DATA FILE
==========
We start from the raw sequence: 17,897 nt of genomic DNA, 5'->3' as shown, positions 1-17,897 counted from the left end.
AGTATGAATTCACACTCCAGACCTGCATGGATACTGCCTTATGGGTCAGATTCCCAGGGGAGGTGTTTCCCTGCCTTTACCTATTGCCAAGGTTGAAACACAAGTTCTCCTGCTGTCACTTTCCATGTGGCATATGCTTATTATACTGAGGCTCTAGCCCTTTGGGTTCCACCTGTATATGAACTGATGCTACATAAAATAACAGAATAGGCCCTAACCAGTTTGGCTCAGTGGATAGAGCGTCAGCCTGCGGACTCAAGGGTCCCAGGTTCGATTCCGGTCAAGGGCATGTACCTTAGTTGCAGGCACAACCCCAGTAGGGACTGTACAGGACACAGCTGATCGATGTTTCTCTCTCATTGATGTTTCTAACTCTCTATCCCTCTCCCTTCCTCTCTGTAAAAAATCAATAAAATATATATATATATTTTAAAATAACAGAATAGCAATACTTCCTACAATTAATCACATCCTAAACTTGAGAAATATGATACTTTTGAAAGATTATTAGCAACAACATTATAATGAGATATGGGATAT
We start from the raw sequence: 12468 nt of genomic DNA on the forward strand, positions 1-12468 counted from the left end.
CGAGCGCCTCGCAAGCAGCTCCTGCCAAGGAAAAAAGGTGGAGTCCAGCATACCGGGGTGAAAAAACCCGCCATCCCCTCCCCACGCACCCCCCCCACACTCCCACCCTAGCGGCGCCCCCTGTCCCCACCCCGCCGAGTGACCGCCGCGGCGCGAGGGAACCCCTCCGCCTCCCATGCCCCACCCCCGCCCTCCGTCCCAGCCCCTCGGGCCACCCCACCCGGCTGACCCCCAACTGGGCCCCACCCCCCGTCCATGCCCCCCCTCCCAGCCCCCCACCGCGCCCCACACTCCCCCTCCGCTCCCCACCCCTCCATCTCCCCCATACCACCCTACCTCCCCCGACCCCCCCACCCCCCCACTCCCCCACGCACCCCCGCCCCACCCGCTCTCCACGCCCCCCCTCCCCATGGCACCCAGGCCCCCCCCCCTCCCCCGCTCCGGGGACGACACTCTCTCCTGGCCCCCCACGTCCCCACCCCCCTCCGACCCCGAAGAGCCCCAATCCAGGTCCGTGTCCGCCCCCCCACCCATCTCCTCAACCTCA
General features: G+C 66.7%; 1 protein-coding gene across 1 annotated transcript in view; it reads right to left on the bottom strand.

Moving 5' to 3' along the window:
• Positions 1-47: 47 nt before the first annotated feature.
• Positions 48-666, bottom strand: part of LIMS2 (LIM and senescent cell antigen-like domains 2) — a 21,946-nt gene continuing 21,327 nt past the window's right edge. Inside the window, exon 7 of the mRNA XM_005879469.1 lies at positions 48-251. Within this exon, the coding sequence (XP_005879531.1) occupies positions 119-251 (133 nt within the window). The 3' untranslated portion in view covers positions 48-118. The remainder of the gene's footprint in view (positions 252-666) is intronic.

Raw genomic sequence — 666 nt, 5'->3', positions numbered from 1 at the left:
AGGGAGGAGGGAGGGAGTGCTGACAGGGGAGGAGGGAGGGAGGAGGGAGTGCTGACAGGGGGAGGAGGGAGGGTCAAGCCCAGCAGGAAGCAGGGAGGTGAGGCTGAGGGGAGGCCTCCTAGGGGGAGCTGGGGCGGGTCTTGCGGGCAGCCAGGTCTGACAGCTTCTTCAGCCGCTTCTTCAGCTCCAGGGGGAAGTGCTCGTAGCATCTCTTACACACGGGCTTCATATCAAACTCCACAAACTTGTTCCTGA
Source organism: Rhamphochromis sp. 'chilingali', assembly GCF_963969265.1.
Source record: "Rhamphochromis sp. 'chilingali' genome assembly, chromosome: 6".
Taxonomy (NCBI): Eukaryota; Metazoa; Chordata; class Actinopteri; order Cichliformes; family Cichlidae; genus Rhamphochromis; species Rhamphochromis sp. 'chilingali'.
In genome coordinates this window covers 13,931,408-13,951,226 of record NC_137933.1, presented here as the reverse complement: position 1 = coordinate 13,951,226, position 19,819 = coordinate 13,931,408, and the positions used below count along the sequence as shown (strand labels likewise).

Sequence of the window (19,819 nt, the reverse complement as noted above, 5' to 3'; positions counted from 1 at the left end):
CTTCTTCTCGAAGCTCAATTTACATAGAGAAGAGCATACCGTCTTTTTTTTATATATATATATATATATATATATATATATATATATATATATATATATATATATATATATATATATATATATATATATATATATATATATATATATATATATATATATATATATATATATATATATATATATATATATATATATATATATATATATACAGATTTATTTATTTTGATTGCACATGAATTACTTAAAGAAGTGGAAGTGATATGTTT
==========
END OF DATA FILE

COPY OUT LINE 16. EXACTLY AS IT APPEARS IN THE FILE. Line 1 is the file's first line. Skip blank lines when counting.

CTTCTTCTCGAAGCTCAATTTACATAGAGAAGAGCATACCGTCTTTTTTTTATATATATATATATATATATATATATATATATATATATATATATATATATATATATATATATATATATATATATATATATATATATATATATATATATATATATATATATATATATATATATATATATATATATATATATATATATATATATATATACAGATTTATTTATTTTGATTGCACATGAATTACTTAAAGAAGTGGAAGTGATATGTTT